Hepatitis Testing Day (May 19)
Millions of Americans have chronic viral hepatitis; most of them do not know they are infected. The goal of Hepatitis Testing Day is to help raise awareness of hepatitis B and hepatitis C and to encourage more individuals to learn their status. It is a day for people at risk for viral hepatitis to be tested, and for health care providers to educate patients about viral hepatitis and testing.
Hepatitis Testing Day is an important opportunity for stakeholders across all sectors of society to educate their constituents and communities about viral hepatitis and encourage those at risk to be tested. First observed in 2012, Hepatitis Testing Day was designated as a national observance in the Action Plan for the Prevention, Care, and Treatment of Viral Hepatitis as part of broader efforts to raise awareness of the silent epidemic of viral hepatitis in the United States.
An estimated 850,000 people are living with hepatitis B and 3.5 million are people living with hepatitis C. Most people with chronic hepatitis B virus or hepatitis C virus don’t have symptoms until the later stages of the infection. As a result, many Americans living with viral hepatitis do not know they are infected and are at risk for severe, even fatal, complications from the disease and can spread the virus to others. Untreated chronic viral hepatitis represents a leading cause of liver cancer and the most common reason for liver transplantation in the United States. Treatment for hepatitis B is also available and can prevent the development of liver disease and liver cancer. Hepatitis C kills more Americans than any other reportable infectious disease. Testing individuals at risk for hepatitis B and hepatitis C and linking those chronically infected to medical care and treatment can reduce related illness and death.
Hepatitis Testing Day 2016 Observed at the White House
The White House hosted an observance of Hepatitis Testing Day on May 19, 2016. Co-sponsored by the White House Office of National AIDS Policy (ONAP) and the Office of National Drug Control Policy (ONDCP), the event put a spotlight on strengthening our national response to hepatitis B and C.
As part of the observance, the President issued a proclamation recognizing National Hepatitis Testing Day 2016. In it, he called on all of us to “rededicate ourselves to ensuring all people with viral hepatitis know their infection status and have access to necessary care and resources.” He also encouraged “citizens, Government agencies, non-profit organizations, and communities across the Nation to join in activities that will increase awareness about viral hepatitis and the need for expanded testing.”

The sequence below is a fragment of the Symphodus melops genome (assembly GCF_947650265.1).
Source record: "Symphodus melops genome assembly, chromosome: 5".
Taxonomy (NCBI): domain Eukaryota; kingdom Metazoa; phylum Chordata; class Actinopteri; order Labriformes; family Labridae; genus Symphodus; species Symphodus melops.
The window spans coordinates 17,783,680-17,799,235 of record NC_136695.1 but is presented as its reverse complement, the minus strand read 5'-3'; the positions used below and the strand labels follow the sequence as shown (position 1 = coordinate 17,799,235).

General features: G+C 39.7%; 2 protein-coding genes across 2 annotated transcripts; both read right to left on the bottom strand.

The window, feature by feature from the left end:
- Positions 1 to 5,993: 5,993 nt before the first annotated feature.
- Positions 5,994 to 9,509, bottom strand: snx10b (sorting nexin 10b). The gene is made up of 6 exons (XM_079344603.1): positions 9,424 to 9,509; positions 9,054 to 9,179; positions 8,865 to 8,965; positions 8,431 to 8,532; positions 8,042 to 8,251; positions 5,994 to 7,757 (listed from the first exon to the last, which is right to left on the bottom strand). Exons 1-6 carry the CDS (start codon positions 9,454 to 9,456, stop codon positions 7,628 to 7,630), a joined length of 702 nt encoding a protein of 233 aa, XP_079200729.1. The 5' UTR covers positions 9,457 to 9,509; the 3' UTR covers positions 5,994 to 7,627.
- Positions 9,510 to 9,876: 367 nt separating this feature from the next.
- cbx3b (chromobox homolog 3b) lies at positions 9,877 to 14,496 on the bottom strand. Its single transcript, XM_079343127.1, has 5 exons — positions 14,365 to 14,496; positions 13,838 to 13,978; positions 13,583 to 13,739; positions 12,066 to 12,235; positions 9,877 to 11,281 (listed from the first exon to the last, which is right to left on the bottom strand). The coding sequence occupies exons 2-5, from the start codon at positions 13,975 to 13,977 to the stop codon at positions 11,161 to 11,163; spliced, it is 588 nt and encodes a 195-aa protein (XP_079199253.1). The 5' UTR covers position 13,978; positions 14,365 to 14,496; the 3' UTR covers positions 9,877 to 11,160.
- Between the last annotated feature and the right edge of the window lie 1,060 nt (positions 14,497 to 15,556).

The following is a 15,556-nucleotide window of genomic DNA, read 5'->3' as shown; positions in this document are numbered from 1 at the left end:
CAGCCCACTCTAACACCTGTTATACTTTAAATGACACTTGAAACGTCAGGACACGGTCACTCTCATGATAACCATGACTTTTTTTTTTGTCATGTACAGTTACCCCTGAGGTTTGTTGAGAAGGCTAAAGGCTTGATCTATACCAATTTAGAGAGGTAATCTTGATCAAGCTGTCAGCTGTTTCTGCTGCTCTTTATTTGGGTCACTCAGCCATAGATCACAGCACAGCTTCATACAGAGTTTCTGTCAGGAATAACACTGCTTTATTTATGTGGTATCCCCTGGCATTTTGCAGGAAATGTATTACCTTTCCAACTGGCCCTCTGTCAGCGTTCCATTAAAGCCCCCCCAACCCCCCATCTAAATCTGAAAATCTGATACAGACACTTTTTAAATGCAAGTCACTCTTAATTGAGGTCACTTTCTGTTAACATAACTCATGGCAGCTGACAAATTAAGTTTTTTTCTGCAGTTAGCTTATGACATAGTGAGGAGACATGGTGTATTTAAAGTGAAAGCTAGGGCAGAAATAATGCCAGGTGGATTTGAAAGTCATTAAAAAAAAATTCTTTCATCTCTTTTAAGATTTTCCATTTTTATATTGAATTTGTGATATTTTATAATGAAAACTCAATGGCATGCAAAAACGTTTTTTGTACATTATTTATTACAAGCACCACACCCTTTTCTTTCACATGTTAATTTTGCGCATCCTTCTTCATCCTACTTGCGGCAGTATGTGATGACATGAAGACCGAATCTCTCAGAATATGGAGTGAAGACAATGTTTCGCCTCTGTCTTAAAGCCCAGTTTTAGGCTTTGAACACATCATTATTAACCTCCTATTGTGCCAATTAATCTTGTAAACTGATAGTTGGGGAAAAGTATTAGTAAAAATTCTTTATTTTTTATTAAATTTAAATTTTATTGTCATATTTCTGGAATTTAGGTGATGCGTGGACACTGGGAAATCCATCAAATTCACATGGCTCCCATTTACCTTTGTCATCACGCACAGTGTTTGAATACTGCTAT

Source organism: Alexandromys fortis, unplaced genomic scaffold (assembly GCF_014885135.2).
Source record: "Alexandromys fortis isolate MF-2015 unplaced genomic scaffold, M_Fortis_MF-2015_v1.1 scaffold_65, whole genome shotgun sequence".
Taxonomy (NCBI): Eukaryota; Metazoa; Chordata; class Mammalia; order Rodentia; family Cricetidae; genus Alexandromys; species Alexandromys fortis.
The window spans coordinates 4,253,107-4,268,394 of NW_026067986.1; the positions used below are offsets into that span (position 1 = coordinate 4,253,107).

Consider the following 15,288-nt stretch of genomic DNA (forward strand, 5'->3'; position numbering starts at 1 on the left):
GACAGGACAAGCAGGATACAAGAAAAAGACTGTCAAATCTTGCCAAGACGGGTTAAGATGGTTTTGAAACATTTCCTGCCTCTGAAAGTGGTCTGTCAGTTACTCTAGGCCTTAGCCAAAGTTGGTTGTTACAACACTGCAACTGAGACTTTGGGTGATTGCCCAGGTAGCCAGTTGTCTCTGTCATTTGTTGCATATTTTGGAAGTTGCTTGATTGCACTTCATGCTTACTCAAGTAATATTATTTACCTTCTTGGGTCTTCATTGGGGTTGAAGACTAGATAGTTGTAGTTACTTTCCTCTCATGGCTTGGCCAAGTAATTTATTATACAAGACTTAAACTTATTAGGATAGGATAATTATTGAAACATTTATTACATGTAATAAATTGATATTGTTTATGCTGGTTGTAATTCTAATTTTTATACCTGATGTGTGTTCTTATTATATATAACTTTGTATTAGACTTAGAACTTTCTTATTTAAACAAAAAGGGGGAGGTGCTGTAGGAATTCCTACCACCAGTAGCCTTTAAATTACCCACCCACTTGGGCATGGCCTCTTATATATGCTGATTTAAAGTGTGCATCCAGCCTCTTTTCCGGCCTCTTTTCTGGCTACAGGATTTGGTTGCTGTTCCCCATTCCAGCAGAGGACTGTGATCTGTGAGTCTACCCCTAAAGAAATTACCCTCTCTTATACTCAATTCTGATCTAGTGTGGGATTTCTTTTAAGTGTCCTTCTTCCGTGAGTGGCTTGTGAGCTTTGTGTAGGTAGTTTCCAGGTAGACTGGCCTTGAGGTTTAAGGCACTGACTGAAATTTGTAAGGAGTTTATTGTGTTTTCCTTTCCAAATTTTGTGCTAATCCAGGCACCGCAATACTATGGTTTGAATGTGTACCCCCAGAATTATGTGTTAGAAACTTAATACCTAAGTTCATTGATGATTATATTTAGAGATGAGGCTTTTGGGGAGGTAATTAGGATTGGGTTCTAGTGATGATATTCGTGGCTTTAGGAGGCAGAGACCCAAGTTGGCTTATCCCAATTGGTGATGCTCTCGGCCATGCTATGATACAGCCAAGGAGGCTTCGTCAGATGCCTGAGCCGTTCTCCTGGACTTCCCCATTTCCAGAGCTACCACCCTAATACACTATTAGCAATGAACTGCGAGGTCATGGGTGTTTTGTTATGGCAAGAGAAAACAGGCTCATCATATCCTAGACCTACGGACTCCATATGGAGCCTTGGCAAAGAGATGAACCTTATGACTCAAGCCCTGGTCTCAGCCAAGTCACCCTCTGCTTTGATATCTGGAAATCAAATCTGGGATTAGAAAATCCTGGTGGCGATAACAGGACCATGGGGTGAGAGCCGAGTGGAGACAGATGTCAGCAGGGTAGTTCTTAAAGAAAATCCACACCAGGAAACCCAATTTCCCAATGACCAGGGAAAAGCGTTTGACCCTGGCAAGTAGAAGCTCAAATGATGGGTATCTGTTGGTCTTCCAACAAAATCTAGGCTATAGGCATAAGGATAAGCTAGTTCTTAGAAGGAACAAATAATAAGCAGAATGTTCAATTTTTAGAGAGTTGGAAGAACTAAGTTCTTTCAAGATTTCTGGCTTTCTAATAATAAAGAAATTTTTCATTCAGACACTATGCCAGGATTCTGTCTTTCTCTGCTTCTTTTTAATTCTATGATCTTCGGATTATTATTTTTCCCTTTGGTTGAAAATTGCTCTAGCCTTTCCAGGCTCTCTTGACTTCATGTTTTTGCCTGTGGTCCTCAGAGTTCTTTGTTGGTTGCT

During the White House observance, the U.S. Department of Health and Human Services (HHS) recognized 12 organizations for their outstanding commitment to increasing the number of individuals who are aware of their hepatitis B and C status.
Read more about the event in this blog post.
View more photos from the event.
Ways to Get Involved in Hepatitis Testing Day
Assess Your Risk and Take Action
Use these easy online tools to find out if you are at risk for hepatitis B or hepatitis C, then take action to locate a nearby provider of hepatitis B vaccination or hepatitis B or C testing. Share these tools with friends, family, colleagues, members, clients, constituents, and others.
Use the Hepatitis Digital Tools
Incorporate the Hepatitis Testing Day logo into your website, blog posts, social media, email, and other communications. Visit this CDC page to find an array of digital tools including a quiz widget and buttons, badges, and banners in different shapes and sizes that are ready to download and use online.
Learn about the CDC’s Hepatitis C Testing Recommendations for Baby Boomers
CDC issued a recommendation that all Americans born from 1945-1965 get tested for hepatitis C. People in this age group are five times more likely to have hepatitis C. This short video describes what hepatitis C is and why testing is important.
Join the conversation on social media. Use the hashtags #HepTestingDay, #HepAware, and #Hepatitis to share information on viral hepatitis and Hepatitis Awareness Month.
Follow @HHS_ViralHep on Twitter to learn about the Viral Hepatitis Action Plan, federal hepatitis actions and resources.
Follow @cdchep on Twitter to receive information from CDC about hepatitis resources, tools, publications, campaign updates, and events.
Use CDC’s Educational Campaign Materials
Know More Hepatitis is an educational campaign aiming to increase testing for Hepatitis C among people born during 1945-1965. Supporting fact sheets, posters, infographic, buttons & badges, live-read radio scripts, templates, and other images can all be found under campaign materials.
Know Hepatitis B is an educational campaign aiming to increase testing for Hepatitis B among Asian Americans and Pacific Islanders (AAPIs). This multilingual campaign has materials in English, Chinese, Korean, and Vietnamese with select fact sheets also available in Burmese, Hmong, Khmer, and Lao. Supporting videos, fact sheets, posters, infographics, customizable flyers, and other materials can all be found under campaign materials.
CDC has multiple viral hepatitis posters available for ordering at no cost. Some posters are available in Chinese, Korean, and Vietnamese.
Watch and Share Videos
Learn more about viral hepatitis in these videos from federal partners.
Read About the Viral Hepatitis Action Plan
Learn more about our national plan to harness available tools and focus the U.S. response to viral hepatitis. The Action Plan features many opportunities for nonfederal stakeholders to take action in support of reaching its goals.
Read Related Blog Posts
Follow our blog posts about Hepatitis Testing Day – and the federal response to viral hepatitis. Feel free to cross-post, share or re-use these posts in your communications.